Starting your own practice as a nurse practitioner is a thrilling, monumental life event. It’s entrepreneurial and puts you in the front seat of patient care. However, if you practice as an NP in one of the 28 states that don’t confer full autonomy to NPs, you’ll need to create a collaborative practice agreement (CPA) with a physician to practice to the full extent of your license. A well-structured CPA can make the business side of your professional life easier, so you can focus on what you do best: Providing your patients with exceptional care. Here’s why and how to create a collaborative agreement so you can start out on the right foot.
If you're starting your own practice as an NP, chances are good that you'll need to create a collaborative practice agreement with a physician. We'll walk you through how to do this and give you some CPA templates to get you started.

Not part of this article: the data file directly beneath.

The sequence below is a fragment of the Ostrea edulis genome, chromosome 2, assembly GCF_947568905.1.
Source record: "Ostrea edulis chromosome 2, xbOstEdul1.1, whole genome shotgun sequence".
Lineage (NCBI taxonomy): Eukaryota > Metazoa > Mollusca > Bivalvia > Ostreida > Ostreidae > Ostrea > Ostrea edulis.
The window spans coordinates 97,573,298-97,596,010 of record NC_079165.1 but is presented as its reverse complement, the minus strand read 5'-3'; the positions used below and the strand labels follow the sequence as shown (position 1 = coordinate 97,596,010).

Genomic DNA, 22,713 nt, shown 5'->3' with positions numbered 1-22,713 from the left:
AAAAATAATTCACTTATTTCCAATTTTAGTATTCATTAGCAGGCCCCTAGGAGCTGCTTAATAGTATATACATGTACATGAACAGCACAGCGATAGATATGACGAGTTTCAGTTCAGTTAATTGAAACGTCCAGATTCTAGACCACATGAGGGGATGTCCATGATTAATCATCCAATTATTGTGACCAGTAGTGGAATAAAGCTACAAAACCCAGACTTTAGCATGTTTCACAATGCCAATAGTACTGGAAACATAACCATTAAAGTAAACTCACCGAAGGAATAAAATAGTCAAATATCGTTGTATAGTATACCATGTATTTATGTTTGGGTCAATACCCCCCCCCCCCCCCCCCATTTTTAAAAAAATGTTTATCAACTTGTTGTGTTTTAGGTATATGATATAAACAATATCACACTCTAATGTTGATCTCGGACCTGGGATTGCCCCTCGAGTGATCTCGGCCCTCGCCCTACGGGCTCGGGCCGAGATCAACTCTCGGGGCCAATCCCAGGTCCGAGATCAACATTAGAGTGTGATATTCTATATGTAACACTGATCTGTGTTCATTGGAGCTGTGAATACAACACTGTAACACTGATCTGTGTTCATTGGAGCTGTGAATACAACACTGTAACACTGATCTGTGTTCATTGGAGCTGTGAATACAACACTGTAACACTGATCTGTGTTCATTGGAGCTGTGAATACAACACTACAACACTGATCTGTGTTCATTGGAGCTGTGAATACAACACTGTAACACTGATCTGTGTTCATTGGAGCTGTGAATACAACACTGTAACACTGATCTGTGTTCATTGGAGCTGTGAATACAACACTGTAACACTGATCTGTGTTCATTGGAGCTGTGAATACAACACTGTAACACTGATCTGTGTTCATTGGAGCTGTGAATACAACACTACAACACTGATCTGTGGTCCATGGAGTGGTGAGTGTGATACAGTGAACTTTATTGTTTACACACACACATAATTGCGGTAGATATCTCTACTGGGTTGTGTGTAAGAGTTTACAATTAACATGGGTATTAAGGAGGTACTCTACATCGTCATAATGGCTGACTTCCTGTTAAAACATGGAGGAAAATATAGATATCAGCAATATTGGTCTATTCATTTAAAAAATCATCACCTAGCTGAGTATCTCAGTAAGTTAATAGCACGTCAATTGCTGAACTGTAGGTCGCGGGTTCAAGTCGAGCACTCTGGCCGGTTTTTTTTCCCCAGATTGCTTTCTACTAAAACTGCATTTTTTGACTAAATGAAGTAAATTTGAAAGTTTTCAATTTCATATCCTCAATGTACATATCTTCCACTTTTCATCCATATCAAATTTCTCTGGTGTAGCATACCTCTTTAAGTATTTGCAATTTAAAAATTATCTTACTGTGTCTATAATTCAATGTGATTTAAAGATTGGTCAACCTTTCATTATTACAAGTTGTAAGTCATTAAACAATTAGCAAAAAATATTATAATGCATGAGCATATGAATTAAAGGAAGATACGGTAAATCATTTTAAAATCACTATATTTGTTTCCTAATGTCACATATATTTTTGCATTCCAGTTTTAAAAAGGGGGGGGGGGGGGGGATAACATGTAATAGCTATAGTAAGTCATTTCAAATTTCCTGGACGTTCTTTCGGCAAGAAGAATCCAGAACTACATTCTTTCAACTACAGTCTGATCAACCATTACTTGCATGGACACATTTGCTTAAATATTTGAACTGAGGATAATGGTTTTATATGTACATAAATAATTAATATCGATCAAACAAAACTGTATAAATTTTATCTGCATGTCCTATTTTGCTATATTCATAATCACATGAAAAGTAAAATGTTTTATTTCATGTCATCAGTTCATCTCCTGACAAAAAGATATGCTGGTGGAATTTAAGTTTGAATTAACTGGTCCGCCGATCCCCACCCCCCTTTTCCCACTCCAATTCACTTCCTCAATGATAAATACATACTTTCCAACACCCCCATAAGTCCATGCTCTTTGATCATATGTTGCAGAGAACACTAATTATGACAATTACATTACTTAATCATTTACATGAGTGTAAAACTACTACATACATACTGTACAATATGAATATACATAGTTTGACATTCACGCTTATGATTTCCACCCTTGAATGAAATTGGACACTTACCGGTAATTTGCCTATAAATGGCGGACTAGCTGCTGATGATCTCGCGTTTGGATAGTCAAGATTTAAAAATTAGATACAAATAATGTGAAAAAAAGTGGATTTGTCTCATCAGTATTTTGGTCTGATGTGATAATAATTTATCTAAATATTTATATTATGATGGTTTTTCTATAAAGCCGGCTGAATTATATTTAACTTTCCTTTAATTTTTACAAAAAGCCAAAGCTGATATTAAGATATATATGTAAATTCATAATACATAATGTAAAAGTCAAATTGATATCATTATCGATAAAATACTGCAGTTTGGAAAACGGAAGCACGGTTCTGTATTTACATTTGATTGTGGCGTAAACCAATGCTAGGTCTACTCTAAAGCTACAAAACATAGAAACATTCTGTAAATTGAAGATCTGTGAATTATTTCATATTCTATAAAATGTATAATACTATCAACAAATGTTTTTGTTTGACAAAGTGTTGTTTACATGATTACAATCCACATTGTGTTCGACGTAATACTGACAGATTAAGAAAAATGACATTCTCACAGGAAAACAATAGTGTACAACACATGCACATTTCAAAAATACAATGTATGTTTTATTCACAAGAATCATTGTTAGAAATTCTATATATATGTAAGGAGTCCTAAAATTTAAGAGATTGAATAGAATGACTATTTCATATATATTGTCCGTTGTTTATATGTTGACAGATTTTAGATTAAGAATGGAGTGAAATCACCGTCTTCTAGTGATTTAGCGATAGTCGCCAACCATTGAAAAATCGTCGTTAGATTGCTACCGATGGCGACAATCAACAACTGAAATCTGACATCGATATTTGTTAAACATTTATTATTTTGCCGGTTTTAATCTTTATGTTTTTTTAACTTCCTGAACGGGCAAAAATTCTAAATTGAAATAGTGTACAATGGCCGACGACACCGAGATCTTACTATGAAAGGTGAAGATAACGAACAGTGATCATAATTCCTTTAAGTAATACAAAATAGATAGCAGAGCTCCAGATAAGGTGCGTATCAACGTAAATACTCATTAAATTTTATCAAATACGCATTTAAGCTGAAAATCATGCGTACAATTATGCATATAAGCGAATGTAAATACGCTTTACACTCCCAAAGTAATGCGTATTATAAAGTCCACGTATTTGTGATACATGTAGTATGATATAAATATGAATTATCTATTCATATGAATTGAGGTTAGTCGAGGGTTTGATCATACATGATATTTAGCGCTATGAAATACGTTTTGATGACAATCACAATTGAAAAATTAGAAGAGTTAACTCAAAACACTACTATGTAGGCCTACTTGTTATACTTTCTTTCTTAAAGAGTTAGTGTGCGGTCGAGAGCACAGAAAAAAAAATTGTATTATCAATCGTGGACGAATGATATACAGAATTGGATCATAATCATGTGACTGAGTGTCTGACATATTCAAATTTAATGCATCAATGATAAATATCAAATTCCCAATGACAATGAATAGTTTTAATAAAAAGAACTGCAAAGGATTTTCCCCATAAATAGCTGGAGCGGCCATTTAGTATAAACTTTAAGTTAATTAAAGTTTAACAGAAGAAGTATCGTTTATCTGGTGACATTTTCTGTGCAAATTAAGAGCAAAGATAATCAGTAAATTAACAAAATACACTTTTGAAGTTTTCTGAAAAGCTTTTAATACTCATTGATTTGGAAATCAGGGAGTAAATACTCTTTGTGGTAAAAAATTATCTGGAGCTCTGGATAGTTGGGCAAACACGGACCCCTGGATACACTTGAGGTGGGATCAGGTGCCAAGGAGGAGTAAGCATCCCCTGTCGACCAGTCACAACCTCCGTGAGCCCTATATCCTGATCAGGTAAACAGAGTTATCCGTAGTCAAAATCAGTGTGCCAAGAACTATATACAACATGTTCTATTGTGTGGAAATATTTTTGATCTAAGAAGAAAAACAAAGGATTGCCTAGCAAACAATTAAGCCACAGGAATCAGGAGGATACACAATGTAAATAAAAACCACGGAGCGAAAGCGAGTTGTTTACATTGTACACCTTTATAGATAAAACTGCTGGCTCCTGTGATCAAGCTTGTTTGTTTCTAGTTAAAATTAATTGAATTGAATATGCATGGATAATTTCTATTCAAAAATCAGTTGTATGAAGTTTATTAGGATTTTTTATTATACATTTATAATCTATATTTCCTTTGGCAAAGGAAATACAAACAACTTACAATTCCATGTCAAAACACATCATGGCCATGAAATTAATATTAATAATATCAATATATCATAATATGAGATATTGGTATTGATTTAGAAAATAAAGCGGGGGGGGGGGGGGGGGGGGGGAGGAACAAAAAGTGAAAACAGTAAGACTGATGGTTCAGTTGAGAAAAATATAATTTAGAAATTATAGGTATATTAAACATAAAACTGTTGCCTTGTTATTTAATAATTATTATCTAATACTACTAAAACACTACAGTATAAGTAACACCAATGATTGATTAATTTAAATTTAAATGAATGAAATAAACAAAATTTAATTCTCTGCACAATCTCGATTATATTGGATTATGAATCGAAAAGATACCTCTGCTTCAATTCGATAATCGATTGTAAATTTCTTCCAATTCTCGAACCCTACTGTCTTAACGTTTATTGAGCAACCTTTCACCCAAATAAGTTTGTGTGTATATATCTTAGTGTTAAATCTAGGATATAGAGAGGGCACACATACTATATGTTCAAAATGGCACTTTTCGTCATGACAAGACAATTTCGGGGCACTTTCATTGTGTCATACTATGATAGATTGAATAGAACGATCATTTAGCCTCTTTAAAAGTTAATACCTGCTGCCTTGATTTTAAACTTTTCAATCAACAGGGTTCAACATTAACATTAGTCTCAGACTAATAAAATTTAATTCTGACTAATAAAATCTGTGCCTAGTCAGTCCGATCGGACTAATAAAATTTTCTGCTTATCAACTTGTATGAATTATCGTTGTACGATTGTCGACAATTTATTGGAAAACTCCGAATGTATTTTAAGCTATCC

What Is a Collaborative Practice Agreement? Why Do You Need One?
A CPA is a legal document that formalizes the relationship between an NP and a supervising physician. CPA requirements vary by state and are governed by the respective Board of Nursing, but in general, they all require an NP to have some level of oversight by a physician. Julie Nyhus, FNP-BC, explains that the purpose of a CPA is to “allow the two parties involved to be clear about the functions of the NP.” They also allow both parties to define the requirements for a supervising physician’s oversight.
It’s possible that your collaborating physician has a document that you can use as a starting point. If not, check with a lawyer or another nurse entrepreneur to see if they have any sample documents you can tailor for your own use. (Links to examples below.) And, as with any legally binding agreement, you should have the contract reviewed by a lawyer before signing it.